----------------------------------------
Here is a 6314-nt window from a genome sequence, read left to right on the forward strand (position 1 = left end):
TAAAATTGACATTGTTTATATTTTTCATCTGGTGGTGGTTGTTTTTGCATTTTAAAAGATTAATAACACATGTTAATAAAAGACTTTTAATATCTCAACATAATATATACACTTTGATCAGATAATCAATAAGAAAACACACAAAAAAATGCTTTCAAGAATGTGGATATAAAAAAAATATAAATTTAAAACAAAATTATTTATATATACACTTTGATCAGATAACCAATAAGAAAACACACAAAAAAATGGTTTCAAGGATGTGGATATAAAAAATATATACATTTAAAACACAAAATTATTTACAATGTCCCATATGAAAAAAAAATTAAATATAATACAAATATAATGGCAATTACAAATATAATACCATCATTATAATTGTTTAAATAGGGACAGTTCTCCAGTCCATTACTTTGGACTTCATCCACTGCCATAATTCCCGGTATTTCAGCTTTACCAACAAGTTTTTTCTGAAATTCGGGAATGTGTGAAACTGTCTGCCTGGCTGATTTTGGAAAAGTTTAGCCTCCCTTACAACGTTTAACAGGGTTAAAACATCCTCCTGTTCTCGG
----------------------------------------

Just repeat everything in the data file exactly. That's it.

Here is a 6314-nt window from a genome sequence, read left to right on the forward strand (position 1 = left end):
TAAAATTGACATTGTTTATATTTTTCATCTGGTGGTGGTTGTTTTTGCATTTTAAAAGATTAATAACACATGTTAATAAAAGACTTTTAATATCTCAACATAATATATACACTTTGATCAGATAATCAATAAGAAAACACACAAAAAAATGCTTTCAAGAATGTGGATATAAAAAAAATATAAATTTAAAACAAAATTATTTATATATACACTTTGATCAGATAACCAATAAGAAAACACACAAAAAAATGGTTTCAAGGATGTGGATATAAAAAATATATACATTTAAAACACAAAATTATTTACAATGTCCCATATGAAAAAAAAATTAAATATAATACAAATATAATGGCAATTACAAATATAATACCATCATTATAATTGTTTAAATAGGGACAGTTCTCCAGTCCATTACTTTGGACTTCATCCACTGCCATAATTCCCGGTATTTCAGCTTTACCAACAAGTTTTTTCTGAAATTCGGGAATGTGTGAAACTGTCTGCCTGGCTGATTTTGGAAAAGTTTAGCCTCCCTTACAACGTTTAACAGGGTTAAAACATCCTCCTGTTCTCGG